A line of cultivars developed from a Brazilian carrot by USDA plant geneticist Philipp W. Simon in Wisconsin shows promise in helping the California carrot industry deal with root knot nematodes.
Simon was on hand to report on his latest research funded by the California Fresh Carrot Advisory Board recently at the board's annual research symposium at Bakersfield.
His ongoing trials, based at the University of Wisconsin at Madison, in 1990 isolated a single, dominant gene in “Brasilia,” a Brazilian cultivar that confers resistance to the nematode, Meloidogyne javanica.
Since M. javanica is only one of the root knot and other nematode species which cause forking, galling, and stubbing on carrots in California, he said the question became how Brasilia would stand up to M. incognita, a related nematode having greater economic importance to the industry.
The resistance from Brasilia in his experimental plants is not as strong for M. incognita as for M. javanica, he explained. But his survey of hundreds of diverse carrot cultivars from around the world continues in a search for M. incognita resistance.
Simon, recognized internationally for his breakthrough work in carrots having improved beta-carotene and other healthful compounds, has made some progress in combining M. javanica resistance with resistance to carrot diseases. He has a global reputation for his breeding of improved onion, garlic, and cucumber cultivars.
He developed seven “inbred” selections from Brasilia having traits sought by the California industry, including color, smoothness, flavor, and resistance to Alternaria blight. He continues to search for the longer length preferred by California growers.
From this material, 23 new sources having some resistance to M. incognita were identified in trials at Coachella, Irvine, and Parlier during the 2001-2002 season.
Winter greenhouse seed production for the project was done at the University of Wisconsin, disease resistance was evaluated in Florida, and horticultural traits are being evaluated by California cooperators.
“We are intercrossing them with each other and with carrots that have the proper root shape and good flavor for California production,” Simon said.
The fact that the research has not revealed the degree of resistance to M. incognita as to M. javanica, he added, suggests several genes may be involved in the resistance to M. incognita.
More seed production
He has expanded seed production of the M. javanica resistant entries to establish larger-scale field trials that will hopefully lead to stronger plants that can be combined with lower inputs of nematicides for control of M. incognita for marketable yields.
Related research at the University of California, Riverside is aimed at finding the relationship between nematode resistance in carrots and high temperatures during the growing season. In the case of tomatoes, for example, extreme summer heat can break down resistance to M. incognita.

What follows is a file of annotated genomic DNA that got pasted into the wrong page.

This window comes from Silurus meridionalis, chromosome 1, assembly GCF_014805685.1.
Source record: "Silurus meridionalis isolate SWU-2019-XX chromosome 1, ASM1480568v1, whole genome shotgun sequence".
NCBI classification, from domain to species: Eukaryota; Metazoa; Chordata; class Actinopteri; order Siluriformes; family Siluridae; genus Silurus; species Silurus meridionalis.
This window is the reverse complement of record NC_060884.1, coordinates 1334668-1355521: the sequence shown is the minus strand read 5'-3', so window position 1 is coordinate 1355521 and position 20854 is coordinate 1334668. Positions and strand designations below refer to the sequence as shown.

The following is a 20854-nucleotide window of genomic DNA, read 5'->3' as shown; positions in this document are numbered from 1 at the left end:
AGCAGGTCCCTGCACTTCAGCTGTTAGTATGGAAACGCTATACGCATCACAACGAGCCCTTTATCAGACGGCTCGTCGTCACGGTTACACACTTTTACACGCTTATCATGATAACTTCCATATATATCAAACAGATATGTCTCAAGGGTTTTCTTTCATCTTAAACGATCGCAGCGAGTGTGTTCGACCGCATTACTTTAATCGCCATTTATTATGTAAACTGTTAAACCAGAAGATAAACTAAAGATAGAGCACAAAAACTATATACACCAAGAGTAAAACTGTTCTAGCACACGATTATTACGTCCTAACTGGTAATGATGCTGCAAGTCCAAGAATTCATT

The carrot advisory board also supports research projects at Washington State University and Oregon State University on bacterial blight, or Xanthomonas campestris pv. carote, of carrot-seed crops. About 75 percent of the U.S. carrot seed crop is produced in those states, and most carrot seed for California comes from them.
Infections of bacterial blight can reduce germination significantly. Seed companies incur costs of treating infected seed lots, and foreign markets reject infected seed.
Lindsey du Toit, a plant pathologist at Washington State, said one finding in the 2001-2002 trials in the two states was a “green-bridge effect” in spread of the disease.
This meant that new, susceptible plants emerging near mature seed crops picked up the disease from windblown, infested debris during threshing.
The researchers quantified the amount of disease inoculum with special equipment to collect air samples during harvesting. “We were able to detect airborne Xanthomonas up to a mile downwind of seed crops being harvested,” she said.
Splashing water transmits the disease, and contamination was particularly evident when the new crops were sprinkler irrigated, providing moisture to bacteria settling on foliage.
The seedborne disease can infect various parts of the plant and leaf symptoms go from small chlorotic areas to water-soaked lesions and on to infection of umbels and new seed.
She said the above-ground bacterium is restricted to carrots. It can survive underground, however, and prompt incorporation of carrot crop residue after harvest and rotation every two or three years are important in controlling it.
Stecklings, mature carrots with ideal shape and other traits selected for seed production or breeding, can also carry Xanthomonas inoculum.
Du Toit also reported on an Oregon State project evaluating the potential for Xanthomonas to spread systemically within the carrot plant. Results thus far are inconclusive.
On greenhouse grown plants free of the disease, researchers treated leaves, petioles and roots with the bacterium, which was later recovered in some, but not a majority, of the samples.